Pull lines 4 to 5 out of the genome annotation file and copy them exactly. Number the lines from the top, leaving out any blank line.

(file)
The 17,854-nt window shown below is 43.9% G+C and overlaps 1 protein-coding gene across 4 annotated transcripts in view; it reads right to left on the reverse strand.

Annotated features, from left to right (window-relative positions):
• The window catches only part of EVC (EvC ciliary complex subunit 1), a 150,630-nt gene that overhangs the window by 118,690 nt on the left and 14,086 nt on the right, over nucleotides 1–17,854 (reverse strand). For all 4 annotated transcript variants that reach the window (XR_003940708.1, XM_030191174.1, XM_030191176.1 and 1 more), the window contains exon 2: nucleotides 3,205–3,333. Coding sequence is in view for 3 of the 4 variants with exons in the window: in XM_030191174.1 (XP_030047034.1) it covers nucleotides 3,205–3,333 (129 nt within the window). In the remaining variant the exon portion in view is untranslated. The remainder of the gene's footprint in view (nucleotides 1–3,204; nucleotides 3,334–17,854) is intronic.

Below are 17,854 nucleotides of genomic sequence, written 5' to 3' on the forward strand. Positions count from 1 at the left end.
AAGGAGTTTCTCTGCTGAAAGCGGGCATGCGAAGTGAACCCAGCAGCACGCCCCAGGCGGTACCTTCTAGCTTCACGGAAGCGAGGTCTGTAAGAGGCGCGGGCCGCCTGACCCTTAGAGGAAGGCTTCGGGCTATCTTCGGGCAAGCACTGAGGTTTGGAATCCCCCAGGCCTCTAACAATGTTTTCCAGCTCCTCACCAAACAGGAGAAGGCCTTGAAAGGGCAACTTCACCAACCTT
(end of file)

Below are 17,854 nucleotides of genomic sequence, written 5' to 3' on the forward strand. Positions count from 1 at the left end.
AAGGAGTTTCTCTGCTGAAAGCGGGCATGCGAAGTGAACCCAGCAGCACGCCCCAGGCGGTACCTTCTAGCTTCACGGAAGCGAGGTCTGTAAGAGGCGCGGGCCGCCTGACCCTTAGAGGAAGGCTTCGGGCTATCTTCGGGCAAGCACTGAGGTTTGGAATCCCCCAGGCCTCTAACAATGTTTTCCAGCTCCTCACCAAACAGGAGAAGGCCTTGAAAGGGCAACTTCACCAACCTT